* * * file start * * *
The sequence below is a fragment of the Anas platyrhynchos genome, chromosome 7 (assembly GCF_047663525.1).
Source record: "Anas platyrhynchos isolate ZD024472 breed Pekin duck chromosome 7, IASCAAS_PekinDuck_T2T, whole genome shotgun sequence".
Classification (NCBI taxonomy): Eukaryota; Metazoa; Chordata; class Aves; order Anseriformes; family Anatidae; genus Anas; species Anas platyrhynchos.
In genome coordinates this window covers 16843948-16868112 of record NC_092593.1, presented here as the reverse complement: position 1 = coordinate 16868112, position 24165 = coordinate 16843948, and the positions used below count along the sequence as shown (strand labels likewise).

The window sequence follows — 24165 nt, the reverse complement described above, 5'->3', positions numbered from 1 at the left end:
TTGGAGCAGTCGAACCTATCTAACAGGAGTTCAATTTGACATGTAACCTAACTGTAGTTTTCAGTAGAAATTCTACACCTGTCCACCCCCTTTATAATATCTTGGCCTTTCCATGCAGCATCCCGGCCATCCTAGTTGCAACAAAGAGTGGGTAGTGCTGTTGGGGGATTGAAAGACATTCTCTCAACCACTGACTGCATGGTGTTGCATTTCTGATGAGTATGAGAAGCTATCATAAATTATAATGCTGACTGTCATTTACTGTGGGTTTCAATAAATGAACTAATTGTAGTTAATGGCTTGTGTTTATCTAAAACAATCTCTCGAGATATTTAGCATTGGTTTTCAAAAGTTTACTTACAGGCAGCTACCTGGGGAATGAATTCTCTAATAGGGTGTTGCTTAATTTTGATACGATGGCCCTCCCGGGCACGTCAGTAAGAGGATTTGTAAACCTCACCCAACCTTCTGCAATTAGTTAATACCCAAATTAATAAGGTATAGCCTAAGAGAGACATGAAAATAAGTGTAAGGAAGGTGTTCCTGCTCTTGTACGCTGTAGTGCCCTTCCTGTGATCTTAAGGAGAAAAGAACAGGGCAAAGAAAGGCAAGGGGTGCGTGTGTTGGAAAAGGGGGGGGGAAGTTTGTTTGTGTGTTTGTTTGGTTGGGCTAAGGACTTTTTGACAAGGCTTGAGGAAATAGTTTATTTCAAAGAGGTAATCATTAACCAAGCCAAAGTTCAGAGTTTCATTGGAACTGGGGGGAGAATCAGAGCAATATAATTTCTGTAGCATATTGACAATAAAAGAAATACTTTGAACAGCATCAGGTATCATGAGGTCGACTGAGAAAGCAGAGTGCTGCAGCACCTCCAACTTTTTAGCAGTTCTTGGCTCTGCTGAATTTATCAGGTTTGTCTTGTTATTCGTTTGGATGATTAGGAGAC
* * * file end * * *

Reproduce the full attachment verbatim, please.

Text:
The sequence below is a fragment of the Anas platyrhynchos genome, chromosome 7 (assembly GCF_047663525.1).
Source record: "Anas platyrhynchos isolate ZD024472 breed Pekin duck chromosome 7, IASCAAS_PekinDuck_T2T, whole genome shotgun sequence".
Classification (NCBI taxonomy): Eukaryota; Metazoa; Chordata; class Aves; order Anseriformes; family Anatidae; genus Anas; species Anas platyrhynchos.
In genome coordinates this window covers 16843948-16868112 of record NC_092593.1, presented here as the reverse complement: position 1 = coordinate 16868112, position 24165 = coordinate 16843948, and the positions used below count along the sequence as shown (strand labels likewise).

The window sequence follows — 24165 nt, the reverse complement described above, 5'->3', positions numbered from 1 at the left end:
TTGGAGCAGTCGAACCTATCTAACAGGAGTTCAATTTGACATGTAACCTAACTGTAGTTTTCAGTAGAAATTCTACACCTGTCCACCCCCTTTATAATATCTTGGCCTTTCCATGCAGCATCCCGGCCATCCTAGTTGCAACAAAGAGTGGGTAGTGCTGTTGGGGGATTGAAAGACATTCTCTCAACCACTGACTGCATGGTGTTGCATTTCTGATGAGTATGAGAAGCTATCATAAATTATAATGCTGACTGTCATTTACTGTGGGTTTCAATAAATGAACTAATTGTAGTTAATGGCTTGTGTTTATCTAAAACAATCTCTCGAGATATTTAGCATTGGTTTTCAAAAGTTTACTTACAGGCAGCTACCTGGGGAATGAATTCTCTAATAGGGTGTTGCTTAATTTTGATACGATGGCCCTCCCGGGCACGTCAGTAAGAGGATTTGTAAACCTCACCCAACCTTCTGCAATTAGTTAATACCCAAATTAATAAGGTATAGCCTAAGAGAGACATGAAAATAAGTGTAAGGAAGGTGTTCCTGCTCTTGTACGCTGTAGTGCCCTTCCTGTGATCTTAAGGAGAAAAGAACAGGGCAAAGAAAGGCAAGGGGTGCGTGTGTTGGAAAAGGGGGGGGGAAGTTTGTTTGTGTGTTTGTTTGGTTGGGCTAAGGACTTTTTGACAAGGCTTGAGGAAATAGTTTATTTCAAAGAGGTAATCATTAACCAAGCCAAAGTTCAGAGTTTCATTGGAACTGGGGGGAGAATCAGAGCAATATAATTTCTGTAGCATATTGACAATAAAAGAAATACTTTGAACAGCATCAGGTATCATGAGGTCGACTGAGAAAGCAGAGTGCTGCAGCACCTCCAACTTTTTAGCAGTTCTTGGCTCTGCTGAATTTATCAGGTTTGTCTTGTTATTCGTTTGGATGATTAGGAGAC